I went about my usual routine for the rest of the day, spending a few hours working on a program for an upcoming contract deadline and ensuring that my house was in order. I approached my nightly locking ritual with trepidation but was more determined than ever to ensure that everything was locked tightly for the night. On my sixth round of checking the locks, I froze when I reached the front door. There was a person, maybe about six feet tall, standing 30 to 40 feet away from the steps leading up to the door. They remained still and unmoving for what seemed like half an hour as we stared at each other.
I eventually broke from my trance and began to move towards my living room where my closest landline phone was. One of the problems I had with living out in the country is that I had no cell phone service at all. My only communication to the outside world was through my wired phone and internet coming from the dilapidated telephone pole at the end of the road. When I reached my phone, I quickly dialed emergency services and reached an operator after several rings.
“9-1-1, what is your emergency?”
I was a little slow to respond – I hadn’t spoken to another person in over a month. “H-hello? Somebody is standing in my front lawn. They are just… standing there. They have been there for at least 30 minutes, and I don’t know what to do.”
“Stay calm, sir. We will dispatch an officer to your location shortly.”
The twenty minutes that it took the police officers to arrive at my house felt like days. During this time, I continued to stare at the person outside of my door. As I heard the police sirens approaching I saw the person turn and sprint… except that they ran faster and more disjointedly than any human I had ever seen before. They disappeared into the woods within seconds, and all I could manage to do was stand there, confused and terrified.
Within a minute two uniformed police officers were knocking at my door. I opened it immediately and told them what had happened. They went to search the area of the woods in which I had seen the person – if it could even be considered human – disappear into. After about an hour and a half of searching, they returned with no evidence that there had been anyone there at all. The officers told me that because the person hadn’t done anything but trespass and hadn’t threatened me in any way, there was nothing more they could do. They told me to call back immediately if I saw the person again and to make sure that I locked my doors securely at night, and then drove off.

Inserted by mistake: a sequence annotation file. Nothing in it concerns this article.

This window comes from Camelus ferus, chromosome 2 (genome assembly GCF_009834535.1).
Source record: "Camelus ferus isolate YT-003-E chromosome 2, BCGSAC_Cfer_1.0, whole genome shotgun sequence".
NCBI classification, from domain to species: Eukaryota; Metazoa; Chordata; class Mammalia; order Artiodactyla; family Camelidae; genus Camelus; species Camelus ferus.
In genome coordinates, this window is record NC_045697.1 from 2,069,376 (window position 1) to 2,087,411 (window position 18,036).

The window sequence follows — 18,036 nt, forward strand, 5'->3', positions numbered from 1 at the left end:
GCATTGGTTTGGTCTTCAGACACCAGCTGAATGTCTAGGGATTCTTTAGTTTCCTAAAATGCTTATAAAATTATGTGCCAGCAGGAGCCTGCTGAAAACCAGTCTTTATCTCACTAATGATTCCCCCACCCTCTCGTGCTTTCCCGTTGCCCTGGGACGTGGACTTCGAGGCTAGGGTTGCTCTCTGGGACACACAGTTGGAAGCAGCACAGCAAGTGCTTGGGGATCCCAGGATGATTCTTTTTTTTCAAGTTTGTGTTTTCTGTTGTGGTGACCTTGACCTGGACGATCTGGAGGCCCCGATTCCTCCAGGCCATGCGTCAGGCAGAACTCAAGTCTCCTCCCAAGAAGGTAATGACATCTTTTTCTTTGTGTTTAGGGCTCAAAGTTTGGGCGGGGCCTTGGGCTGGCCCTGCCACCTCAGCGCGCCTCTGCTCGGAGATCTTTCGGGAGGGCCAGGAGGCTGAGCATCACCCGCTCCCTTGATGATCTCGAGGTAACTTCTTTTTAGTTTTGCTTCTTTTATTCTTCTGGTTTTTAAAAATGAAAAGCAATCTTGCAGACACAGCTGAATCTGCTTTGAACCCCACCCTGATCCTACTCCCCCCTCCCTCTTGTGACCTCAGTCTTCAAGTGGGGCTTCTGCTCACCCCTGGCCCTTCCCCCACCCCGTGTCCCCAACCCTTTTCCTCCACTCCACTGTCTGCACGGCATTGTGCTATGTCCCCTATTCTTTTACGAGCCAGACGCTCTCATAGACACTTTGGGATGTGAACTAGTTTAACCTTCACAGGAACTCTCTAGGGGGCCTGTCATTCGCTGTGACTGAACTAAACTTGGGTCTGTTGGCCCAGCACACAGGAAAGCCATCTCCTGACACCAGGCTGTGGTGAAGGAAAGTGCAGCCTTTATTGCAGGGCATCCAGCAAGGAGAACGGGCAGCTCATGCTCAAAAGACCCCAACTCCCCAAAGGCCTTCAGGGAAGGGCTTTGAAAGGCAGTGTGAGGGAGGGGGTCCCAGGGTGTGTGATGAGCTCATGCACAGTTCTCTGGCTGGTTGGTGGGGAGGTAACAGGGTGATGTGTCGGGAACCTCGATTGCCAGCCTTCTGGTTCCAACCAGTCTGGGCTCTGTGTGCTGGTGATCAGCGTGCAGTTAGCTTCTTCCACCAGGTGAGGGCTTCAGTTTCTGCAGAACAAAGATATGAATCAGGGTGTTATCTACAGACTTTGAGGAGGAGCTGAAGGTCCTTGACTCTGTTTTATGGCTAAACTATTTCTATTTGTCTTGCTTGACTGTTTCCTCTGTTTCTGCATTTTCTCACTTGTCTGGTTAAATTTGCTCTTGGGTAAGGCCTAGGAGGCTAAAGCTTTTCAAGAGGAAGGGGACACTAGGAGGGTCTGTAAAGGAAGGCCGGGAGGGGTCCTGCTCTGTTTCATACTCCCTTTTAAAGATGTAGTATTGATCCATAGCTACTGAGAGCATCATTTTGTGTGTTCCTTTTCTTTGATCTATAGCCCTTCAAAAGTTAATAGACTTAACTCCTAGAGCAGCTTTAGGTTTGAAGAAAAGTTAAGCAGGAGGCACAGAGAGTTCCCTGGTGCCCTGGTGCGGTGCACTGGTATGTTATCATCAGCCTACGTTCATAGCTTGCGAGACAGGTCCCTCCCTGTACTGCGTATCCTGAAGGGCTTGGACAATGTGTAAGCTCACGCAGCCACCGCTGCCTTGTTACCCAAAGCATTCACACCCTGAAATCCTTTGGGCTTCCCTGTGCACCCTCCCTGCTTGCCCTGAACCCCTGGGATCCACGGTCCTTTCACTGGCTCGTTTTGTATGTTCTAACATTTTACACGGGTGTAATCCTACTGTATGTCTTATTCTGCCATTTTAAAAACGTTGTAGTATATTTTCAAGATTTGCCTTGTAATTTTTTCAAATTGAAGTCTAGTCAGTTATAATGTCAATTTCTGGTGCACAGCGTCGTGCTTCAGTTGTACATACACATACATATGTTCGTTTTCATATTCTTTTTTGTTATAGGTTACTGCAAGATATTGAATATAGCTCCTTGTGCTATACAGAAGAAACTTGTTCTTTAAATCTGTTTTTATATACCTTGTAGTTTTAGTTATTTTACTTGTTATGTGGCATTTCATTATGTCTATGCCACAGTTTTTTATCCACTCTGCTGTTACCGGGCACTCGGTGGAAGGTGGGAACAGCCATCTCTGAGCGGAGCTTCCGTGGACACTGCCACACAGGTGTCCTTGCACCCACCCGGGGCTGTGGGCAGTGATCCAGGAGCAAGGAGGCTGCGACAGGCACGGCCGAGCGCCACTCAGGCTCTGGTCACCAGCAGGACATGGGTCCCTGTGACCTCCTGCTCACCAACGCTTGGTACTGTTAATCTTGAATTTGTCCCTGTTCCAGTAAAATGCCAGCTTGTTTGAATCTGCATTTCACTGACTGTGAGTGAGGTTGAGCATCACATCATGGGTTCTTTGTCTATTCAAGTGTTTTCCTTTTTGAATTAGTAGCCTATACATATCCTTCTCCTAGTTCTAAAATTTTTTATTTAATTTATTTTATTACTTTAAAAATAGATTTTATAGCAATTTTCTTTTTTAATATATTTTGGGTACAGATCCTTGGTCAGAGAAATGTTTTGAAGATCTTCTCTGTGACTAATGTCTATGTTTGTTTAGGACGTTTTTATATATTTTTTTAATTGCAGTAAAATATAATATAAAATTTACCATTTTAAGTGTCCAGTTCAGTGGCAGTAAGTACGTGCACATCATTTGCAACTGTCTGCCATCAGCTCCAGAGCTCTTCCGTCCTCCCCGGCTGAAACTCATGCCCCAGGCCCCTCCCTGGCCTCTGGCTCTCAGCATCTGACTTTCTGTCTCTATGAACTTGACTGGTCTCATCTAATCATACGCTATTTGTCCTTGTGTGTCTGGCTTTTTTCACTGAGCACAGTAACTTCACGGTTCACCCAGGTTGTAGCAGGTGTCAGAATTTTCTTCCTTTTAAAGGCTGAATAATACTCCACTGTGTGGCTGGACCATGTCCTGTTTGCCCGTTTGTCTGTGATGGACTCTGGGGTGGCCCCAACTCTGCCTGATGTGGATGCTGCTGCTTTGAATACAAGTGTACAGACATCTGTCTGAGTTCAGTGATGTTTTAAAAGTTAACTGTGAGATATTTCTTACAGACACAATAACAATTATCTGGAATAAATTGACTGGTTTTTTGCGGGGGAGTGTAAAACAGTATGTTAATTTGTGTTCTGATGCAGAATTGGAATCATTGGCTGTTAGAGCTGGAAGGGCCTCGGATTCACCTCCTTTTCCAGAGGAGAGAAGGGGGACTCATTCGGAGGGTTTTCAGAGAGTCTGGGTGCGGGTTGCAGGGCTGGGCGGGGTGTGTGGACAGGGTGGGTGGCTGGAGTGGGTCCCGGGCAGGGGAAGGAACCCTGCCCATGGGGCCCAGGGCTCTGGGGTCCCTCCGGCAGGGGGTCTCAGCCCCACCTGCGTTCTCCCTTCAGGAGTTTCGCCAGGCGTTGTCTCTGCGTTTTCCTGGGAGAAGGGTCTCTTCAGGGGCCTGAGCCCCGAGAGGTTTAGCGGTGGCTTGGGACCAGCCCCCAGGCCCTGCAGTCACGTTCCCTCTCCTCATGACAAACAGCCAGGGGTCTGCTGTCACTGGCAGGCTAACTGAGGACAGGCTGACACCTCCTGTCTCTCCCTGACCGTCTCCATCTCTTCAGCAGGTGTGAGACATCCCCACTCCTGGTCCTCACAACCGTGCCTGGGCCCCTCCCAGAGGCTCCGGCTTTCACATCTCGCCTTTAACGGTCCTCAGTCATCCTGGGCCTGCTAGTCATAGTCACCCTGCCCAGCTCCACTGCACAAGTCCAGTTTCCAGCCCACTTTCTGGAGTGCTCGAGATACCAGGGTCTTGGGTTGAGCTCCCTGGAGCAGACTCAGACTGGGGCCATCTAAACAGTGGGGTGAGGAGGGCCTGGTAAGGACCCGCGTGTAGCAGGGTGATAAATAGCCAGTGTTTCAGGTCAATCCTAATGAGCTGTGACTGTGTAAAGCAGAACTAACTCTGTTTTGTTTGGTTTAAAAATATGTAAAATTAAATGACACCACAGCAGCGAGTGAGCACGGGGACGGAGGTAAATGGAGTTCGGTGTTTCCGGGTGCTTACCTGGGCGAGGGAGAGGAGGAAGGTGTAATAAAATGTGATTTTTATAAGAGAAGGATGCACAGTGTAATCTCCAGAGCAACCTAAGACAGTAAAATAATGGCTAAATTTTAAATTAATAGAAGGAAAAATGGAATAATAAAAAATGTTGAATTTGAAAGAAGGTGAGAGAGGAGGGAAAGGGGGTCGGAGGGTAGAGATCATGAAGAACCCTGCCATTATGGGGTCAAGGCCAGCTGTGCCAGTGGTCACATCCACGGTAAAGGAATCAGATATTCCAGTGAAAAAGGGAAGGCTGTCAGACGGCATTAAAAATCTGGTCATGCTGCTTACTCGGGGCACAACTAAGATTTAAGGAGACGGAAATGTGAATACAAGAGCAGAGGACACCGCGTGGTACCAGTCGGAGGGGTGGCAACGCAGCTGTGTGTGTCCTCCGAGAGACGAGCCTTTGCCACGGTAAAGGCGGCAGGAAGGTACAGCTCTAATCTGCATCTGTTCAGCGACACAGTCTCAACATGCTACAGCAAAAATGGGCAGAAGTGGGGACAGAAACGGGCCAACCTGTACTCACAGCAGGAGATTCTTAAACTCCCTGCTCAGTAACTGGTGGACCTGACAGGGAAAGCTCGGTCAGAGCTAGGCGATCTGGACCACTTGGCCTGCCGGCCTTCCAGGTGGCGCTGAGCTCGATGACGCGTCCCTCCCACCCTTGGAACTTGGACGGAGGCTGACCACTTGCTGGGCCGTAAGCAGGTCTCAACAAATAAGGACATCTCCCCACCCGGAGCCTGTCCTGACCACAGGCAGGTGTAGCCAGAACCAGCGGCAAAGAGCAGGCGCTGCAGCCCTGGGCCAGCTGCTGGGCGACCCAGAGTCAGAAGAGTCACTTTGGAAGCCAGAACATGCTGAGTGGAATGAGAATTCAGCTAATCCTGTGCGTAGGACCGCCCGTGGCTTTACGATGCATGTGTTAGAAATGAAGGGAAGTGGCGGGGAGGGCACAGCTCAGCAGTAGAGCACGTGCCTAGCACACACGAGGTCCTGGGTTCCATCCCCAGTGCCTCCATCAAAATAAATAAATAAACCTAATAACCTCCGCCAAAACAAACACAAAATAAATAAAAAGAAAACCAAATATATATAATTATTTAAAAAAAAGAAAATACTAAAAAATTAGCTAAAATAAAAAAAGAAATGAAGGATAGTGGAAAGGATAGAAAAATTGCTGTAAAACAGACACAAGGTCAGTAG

Needless to say, there was no need for them to tell me to keep my doors locked that night. I performed my locking routine over and over until I became exhausted, and then I passed out on the couch. When I woke up the next morning, I decided that I needed to do something to help protect myself. I got myself up and out of the door, and made the twenty-minute drive into town. The state that I live in has very loose gun laws, so I was able to purchase a shotgun and several boxes of ammunition that same day. Returning home, I watched a video on how to use the firearm safely and used a couple of trees for target practice. I placed the weapon and ammo beside my bed so that I would be able to access it quickly in case of an emergency.
In spite of my preparations, I did not see the person at all during my nightly locking routine the following week. After several days I began to assume that they had been scared off by the police and began to relax a little. I moved the shotgun from directly next to my bed to a shelf in the closet and managed to finish my program before the contract deadline.